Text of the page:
Team Led by CEU’s Mihály Fazekas Wins IMF’s Anti-Corruption Challenge

October 21, 2020

On Wednesday, October 7, the project team led by Assistant Professor Mihály Fazekas of the Doctoral School of Political Science, Public Policy, and International Relations with Johannes Wachs, PhD graduate of CEU's Department of Network and Data Science took first place in the IMF's Anti-Corruption Challenge pitch event. Additional project team members are Oliver Basdavent, Liz David-Barrett, Agnes Czibik, Bence Toth and Alan Whitworth.

The team's winning project, "Public procurement corruption risks: Harnessing Big Data for better fiscal governance and growth" addresses the challenge question, "How might we create behavioral change and increased transparency to enable good governance and tackle corruption in the public sector?" To put the issue into context, the pitch points out that public procurement, or government contracting, constitutes a large part of public spending across the world and plays a crucial role in determining growth rates through the supply of infrastructure and public services.

Last Wednesday's event identified the top four projects, each of which receive $50,000 in seed funding project support by the IMF Innovation Lab (iLab) and sponsors, and acceptance into the iLab Accelerator Program, supporting projects in completing a proof of concept to realize the proposed idea. For the Anti-Corruption Challenge, Fazekas's team pitched a strategy for creating a policy-oriented global intelligence tool that identifies vulnerabilities to corruption in public procurement, and their financial cost. They proposed the creation of a dashboard, which will identify such vulnerabilities and costs for public finances.

"The pitch was a pilot project, so we've completed pilot analysis and the dashboard for five countries. Now we get support from the IMF to go expand the methodology for around 40 countries. That means not just data processing and putting it up on the web, but also working with country offices, the IMF, and also governments and the World Bank. So it's very supportive and we really hope to expand it as well deepen our engagement." said Fazekas.

According to the proposal, the tool will support "actionable policy recommendations for the IMF and the World Bank on public procurement governance, while promoting a constructive dialogue with their membership on broader governance issues." Through this tool, the team aims to support the IMF's work on strengthening independent oversight and transparency. Upon completion of the accelerator program, project teams will deliver a working proof of concept, final presentation, report and project deliverables including code and related documentation via open source.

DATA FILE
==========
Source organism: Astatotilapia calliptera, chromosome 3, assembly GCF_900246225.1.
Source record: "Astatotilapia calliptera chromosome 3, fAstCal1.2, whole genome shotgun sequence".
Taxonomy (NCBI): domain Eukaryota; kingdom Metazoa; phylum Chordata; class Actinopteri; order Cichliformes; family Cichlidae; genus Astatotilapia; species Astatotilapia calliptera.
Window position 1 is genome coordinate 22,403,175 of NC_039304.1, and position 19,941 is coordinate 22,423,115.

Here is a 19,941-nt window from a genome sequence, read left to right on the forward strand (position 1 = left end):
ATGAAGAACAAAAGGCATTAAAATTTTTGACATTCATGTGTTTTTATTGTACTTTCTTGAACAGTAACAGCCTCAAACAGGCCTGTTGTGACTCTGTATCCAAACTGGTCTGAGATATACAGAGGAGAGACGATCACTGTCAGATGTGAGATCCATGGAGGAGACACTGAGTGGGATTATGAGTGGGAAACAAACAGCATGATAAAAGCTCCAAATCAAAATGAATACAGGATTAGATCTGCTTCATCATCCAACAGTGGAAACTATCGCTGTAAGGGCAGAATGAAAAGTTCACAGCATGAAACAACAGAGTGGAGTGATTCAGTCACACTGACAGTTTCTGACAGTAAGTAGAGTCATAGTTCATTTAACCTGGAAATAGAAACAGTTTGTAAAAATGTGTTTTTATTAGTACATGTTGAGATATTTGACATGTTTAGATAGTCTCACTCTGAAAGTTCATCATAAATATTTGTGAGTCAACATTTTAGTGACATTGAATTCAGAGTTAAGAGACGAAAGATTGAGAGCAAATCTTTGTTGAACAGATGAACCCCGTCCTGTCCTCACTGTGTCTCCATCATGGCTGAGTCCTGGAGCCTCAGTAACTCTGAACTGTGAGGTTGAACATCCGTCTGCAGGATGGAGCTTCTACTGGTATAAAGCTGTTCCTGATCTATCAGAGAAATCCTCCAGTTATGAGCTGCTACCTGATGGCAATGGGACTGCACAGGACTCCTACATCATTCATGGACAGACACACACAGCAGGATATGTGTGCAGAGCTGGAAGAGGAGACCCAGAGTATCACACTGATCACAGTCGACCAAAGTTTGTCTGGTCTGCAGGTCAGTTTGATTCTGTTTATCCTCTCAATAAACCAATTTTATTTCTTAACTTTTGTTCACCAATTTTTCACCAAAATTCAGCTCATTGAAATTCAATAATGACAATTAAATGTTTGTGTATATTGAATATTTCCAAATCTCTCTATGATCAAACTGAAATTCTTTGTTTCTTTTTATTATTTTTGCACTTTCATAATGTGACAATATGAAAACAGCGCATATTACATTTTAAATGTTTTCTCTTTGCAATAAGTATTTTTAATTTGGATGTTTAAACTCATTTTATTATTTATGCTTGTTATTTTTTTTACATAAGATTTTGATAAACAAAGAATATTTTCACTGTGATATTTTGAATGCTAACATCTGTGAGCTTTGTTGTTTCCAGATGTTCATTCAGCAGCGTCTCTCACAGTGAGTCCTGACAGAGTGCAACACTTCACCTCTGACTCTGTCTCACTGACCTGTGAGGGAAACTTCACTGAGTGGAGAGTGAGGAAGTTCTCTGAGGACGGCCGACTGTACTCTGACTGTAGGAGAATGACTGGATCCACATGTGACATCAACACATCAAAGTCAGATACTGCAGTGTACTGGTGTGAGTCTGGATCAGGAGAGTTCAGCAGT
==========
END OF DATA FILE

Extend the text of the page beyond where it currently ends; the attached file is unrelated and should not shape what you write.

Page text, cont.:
Fazekas notes that the COVID-19 pandemic in particular will drive numerous government contracts in the coming months. "The pandemic, especially the emergency response, has by and large resulted in spending through public procurement systems. The immediate effect, for example, is when we suddenly need a lot more masks or equipment for hospitals. Those are government purchases, in which the government is buying from private companies. So right now there's a big surge in that particular type of spending and that shows up in our data." said Fazekas. "The long-term effect is an increasing recognition that quality public services, especially healthcare, is really important. So the importance and corresponding scrutiny on this type of spending, from building hospitals and buying machinery and supplies has gone up drastically. Our capacity to look at COVID-19 spending is a big plus and that there will be interest in that moving forward." he added.

The IMF's Anti-Corruption Challenge, co-sponsored by Swiss State Secretariat for Economic Affairs (SECO) with IBM Research lab as a technical partner, received over 120 submissions of collaborative projects from country authorities, civil society organizations (CSOs), and staff from the IMF and other International Financial Institutions around the world with the top eight most promising proposals shortlisted by the evaluation committee. Prior to the pitch event, eight finalist project teams were sent to an intensive "bootcamp" program in March led by the iLab and an external facilitator from the Lean Startup Co., where the teams learned innovation tools and methodologies and how to apply these to further develop their ideas.

Evaluation criteria for the challenge included the potential impact of proposal on governance or anti-corruption, relevance to the Fund's work, scale-ability, feasibility of developing a proof of concept within a year, team composition in terms of diverse skills, knowledge and readiness to facilitate solution development and implementation, as well as the novelty or innovation of proposal.

Reflecting on this win, Fazekas commented, "Sometimes research can feel hard, one finding, one paper at a time. But if it's good, scientifically relevant and interesting, and also has policy implications, I think it's really promising and can have an impact on the world. It starts from rigorous research, rolling your sleeves up, getting the data and cleaning it. My message is that it's worth all of the rigorous research and then translating it to the wider public and making that pitch video."

Watch the team's winning pitch in the challenge event video from October 7.

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